It would be bliss…if not for the pesky strange events that always seem to find their way into his life. Of course, as Ralph's fame as Elongated Man and as a detective spread, the mysteries begin to invite their way into his life. People begin to recognize him and start arousing his curiosity intentionally, such as the medium that tips Ralph off to a crime as a way for paying him back for the way her father once gypped Ralph out of a sum of money.

The stories are often very well written. And why not? The authors include John Broome (Elongated Man's creator), Gardner Fox, Bob Rozakis and other luminaries of the comics field.

As for the art chores, all of the early stories were done by the illustrious Carmine Infantino (during the peak of his form, in my opinion). Carmine will always be known for his method of illustrating the Flash's high-speed adventures, but the Elongated Man's fight scenes are equally awe-inspiring. Whereas many later illustrators get lazy with Elongated Man and merely have him tackle people by balling them up in a pile of arms and legs, Carmine shows Ralph to be a very efficient hand-to-hand combatant. In one story (Detective #335), he has several fantastic fight scenes. First, he tackles three gunmen with one rotating punch. Later, he takes on the same men in a small cabin without ever actually entering the room!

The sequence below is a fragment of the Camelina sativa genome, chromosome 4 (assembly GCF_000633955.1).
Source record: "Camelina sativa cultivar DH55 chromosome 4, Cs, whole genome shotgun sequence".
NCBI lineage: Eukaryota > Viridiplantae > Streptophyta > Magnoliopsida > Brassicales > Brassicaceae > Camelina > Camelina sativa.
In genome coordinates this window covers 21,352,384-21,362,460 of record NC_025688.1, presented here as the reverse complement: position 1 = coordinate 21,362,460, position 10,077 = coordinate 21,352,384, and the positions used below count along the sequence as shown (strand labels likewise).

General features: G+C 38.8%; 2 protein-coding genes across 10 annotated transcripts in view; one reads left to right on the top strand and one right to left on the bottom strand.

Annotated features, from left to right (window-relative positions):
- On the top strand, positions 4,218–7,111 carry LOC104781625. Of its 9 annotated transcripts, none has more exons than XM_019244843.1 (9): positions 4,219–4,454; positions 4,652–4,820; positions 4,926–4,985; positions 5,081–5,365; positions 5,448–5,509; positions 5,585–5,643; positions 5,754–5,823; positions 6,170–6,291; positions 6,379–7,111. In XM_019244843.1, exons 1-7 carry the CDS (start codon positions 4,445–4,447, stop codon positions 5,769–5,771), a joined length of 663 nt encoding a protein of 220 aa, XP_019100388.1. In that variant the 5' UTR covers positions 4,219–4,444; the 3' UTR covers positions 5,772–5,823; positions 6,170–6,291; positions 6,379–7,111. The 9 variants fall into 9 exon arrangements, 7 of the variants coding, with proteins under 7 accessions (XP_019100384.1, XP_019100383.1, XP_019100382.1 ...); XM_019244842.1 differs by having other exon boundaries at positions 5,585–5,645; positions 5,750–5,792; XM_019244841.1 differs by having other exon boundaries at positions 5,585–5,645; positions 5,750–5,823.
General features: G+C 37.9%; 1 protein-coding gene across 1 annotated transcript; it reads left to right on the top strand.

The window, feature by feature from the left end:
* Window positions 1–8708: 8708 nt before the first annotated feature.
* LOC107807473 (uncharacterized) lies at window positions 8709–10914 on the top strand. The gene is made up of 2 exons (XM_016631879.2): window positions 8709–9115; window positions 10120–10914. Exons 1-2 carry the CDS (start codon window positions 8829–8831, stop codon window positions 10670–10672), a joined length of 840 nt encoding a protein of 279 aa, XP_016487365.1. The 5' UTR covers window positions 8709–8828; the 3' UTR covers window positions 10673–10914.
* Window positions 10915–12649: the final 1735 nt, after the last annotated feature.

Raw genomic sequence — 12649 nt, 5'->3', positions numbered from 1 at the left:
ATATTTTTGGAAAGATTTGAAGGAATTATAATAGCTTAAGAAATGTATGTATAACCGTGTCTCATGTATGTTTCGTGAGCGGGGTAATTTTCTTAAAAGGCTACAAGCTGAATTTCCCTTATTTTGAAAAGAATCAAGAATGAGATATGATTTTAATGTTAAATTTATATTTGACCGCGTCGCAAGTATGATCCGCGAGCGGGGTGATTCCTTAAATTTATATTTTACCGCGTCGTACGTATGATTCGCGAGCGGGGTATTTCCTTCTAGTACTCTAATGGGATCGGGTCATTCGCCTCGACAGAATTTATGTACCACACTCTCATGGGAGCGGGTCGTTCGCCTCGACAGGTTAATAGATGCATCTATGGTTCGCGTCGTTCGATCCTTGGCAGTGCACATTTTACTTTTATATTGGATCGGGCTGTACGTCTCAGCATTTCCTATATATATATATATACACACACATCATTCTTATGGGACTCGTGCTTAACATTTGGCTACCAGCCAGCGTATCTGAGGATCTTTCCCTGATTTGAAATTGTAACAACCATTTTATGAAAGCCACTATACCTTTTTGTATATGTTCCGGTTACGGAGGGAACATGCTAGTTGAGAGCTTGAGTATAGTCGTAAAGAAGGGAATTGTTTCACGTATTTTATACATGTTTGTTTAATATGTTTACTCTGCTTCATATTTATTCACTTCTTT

The Dibnys by Melissa Wilson

Ralph and Sue truly are a cute couple, all the more so because they're not 'perfect' like other heroes in the comics at that time. He's a bit of a ham, signing autographs and enjoying his celebrity (although he's not universally known; in issue #456, a young boy calls out "Thank you, Mr. Stretch-Man!" and he considers getting a press agent). And while he loves Sue, he can be a bit of a thoughtless lunk when he's distracted by a mystery.

Sue is impish and attractive, although her character takes a while to develop. (She is modeled, by the way, on Shirley Maclaine; I should mention that Shirley was prettier, younger and much less wacky at the time.) At first, she is rather shallow and prone to tantrums, but eventually she becomes more than just a charicature. Sue is still materialistic and a tad spoiled, though not fatally so. In fact, it often seems like she's merely playing a part, in the same way that Ralph is a serious detective adopting a light-hearted tone to his crime fighting.

I made a surprising discovery when I decided to track down all of the "Dibny Mysteries." Several years ago, I began writing some fan fiction that required Elongated Man knowing Batman's identity. Due to Denny O'Neill's decree that very few people know who Batman is (despite published stories to the contrary), I had to come up with a reason for Ralph to know Batman's identity. I came up with a pretty believable reason: given his insatiable curiosity, maybe Ralph just likes to figure out superhero secret identities in his spare time! (You'll notice that I have used that concept in this month's "Air Force Two" as well.) You can imagine my shock when I bought Detective #350 and it turns out he really does do that! "Pieface" Kalmaku reveals Green Lantern's name to Elongated Man so that the two can find out why he's behaving strangely. Once they solve the mystery, Elongated Man asks Green Lantern to wipe out his memory so that he can discover GL's secret on his own. I guess great minds really DO think alike!